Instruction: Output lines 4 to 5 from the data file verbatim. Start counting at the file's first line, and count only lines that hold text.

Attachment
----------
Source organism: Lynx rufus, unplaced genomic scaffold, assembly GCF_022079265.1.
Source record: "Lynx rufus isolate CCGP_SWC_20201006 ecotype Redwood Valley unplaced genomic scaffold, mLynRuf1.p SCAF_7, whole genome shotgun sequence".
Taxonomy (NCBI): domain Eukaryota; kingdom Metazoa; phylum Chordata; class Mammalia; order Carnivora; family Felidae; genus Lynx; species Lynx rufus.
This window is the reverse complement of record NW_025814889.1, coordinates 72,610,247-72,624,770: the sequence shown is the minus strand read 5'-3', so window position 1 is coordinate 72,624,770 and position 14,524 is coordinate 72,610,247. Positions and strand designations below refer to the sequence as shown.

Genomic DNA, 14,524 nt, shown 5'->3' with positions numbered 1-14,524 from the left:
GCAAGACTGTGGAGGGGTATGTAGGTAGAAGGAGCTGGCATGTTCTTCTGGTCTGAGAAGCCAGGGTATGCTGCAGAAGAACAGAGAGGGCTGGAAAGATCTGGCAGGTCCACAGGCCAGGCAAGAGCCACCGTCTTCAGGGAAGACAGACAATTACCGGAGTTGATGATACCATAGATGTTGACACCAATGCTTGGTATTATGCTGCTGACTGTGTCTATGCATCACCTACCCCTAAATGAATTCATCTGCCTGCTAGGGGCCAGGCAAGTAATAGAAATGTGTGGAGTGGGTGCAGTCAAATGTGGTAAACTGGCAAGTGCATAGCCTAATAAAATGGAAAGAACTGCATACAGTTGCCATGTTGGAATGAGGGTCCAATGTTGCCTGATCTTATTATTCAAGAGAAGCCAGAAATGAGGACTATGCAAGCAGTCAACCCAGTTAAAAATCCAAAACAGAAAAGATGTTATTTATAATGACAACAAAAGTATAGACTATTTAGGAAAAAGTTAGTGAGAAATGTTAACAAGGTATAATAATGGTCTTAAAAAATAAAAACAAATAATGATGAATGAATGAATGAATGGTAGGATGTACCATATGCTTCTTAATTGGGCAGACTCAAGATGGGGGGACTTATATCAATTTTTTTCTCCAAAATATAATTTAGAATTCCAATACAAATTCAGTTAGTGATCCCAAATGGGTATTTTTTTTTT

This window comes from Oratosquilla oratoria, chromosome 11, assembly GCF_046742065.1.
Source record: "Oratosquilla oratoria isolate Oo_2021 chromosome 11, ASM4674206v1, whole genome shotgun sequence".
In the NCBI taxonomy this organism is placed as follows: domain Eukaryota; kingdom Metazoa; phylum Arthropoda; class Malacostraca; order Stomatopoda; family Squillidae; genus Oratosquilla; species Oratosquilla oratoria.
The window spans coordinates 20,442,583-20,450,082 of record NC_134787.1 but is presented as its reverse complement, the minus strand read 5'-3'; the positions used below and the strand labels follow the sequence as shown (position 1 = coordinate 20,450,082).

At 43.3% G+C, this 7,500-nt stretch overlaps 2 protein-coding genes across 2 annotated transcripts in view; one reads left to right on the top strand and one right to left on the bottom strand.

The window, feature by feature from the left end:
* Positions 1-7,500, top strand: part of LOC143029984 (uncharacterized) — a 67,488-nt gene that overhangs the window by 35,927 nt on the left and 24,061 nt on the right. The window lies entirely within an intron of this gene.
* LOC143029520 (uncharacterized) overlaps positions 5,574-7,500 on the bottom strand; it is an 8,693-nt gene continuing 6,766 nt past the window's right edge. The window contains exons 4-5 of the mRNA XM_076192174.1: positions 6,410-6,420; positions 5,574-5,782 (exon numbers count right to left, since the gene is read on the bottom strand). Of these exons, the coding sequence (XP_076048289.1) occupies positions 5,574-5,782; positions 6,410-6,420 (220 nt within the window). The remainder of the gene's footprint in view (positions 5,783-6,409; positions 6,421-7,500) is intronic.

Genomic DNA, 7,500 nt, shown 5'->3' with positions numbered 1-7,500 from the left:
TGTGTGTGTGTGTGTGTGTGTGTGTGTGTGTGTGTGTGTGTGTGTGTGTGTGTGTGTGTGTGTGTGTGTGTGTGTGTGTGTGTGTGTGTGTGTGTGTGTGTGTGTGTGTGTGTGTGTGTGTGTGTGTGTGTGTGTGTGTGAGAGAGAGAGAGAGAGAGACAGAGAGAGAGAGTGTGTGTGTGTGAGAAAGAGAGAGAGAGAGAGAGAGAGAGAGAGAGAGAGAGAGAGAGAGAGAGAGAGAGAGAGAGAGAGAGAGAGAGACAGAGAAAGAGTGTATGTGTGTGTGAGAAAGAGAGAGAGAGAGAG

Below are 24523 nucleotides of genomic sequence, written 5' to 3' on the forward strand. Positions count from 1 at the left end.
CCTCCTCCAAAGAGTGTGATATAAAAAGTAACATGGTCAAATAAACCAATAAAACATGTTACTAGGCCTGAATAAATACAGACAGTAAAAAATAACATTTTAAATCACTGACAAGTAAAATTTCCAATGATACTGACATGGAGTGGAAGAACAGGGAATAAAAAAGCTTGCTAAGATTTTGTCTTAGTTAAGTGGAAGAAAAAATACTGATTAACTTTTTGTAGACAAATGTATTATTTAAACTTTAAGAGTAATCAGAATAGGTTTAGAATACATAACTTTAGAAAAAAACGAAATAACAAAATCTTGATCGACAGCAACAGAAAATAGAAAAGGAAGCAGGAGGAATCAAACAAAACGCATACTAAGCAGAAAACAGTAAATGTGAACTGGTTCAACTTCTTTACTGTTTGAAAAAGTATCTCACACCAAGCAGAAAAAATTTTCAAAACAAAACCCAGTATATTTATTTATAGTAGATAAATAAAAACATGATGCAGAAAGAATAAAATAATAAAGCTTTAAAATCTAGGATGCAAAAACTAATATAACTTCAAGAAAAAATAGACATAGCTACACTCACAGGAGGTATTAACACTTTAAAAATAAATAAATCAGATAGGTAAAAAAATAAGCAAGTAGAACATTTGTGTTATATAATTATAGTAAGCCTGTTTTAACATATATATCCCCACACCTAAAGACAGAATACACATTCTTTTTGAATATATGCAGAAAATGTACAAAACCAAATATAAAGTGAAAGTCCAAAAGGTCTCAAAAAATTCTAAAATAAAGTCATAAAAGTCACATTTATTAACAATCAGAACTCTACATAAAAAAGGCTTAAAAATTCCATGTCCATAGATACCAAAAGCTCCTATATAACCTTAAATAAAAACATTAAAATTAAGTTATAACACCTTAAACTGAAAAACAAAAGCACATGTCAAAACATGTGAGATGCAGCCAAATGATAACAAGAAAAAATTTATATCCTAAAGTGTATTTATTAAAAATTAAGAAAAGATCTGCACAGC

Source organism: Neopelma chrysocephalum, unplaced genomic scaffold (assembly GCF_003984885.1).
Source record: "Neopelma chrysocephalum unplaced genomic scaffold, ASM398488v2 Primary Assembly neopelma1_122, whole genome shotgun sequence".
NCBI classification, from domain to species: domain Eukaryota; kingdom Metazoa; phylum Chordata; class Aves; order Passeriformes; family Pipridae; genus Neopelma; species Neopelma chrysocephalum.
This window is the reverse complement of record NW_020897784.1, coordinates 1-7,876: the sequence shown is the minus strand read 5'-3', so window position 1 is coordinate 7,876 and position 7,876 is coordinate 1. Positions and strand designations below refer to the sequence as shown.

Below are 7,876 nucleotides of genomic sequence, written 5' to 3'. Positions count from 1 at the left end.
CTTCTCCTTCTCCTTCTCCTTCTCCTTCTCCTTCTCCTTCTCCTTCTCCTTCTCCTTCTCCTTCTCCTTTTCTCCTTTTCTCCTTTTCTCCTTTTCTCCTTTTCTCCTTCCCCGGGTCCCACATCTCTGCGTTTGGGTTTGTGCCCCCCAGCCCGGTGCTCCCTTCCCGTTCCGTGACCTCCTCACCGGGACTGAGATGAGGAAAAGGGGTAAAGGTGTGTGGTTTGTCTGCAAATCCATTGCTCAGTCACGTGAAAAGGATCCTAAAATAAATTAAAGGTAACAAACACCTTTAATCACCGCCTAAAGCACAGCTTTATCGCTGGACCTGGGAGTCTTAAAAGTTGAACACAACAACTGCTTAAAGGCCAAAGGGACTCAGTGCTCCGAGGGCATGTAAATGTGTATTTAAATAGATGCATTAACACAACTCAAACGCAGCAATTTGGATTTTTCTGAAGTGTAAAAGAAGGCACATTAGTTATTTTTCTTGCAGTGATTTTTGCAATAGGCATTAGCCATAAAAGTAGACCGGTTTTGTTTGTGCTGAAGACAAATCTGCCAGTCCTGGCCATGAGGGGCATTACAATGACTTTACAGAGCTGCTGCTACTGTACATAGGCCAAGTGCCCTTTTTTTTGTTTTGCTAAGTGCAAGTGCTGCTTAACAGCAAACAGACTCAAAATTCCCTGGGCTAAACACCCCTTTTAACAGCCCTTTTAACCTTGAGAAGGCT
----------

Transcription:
This window is the reverse complement of record NW_025814889.1, coordinates 72,610,247-72,624,770: the sequence shown is the minus strand read 5'-3', so window position 1 is coordinate 72,624,770 and position 14,524 is coordinate 72,610,247. Positions and strand designations below refer to the sequence as shown.

Genomic DNA, 14,524 nt, shown 5'->3' with positions numbered 1-14,524 from the left: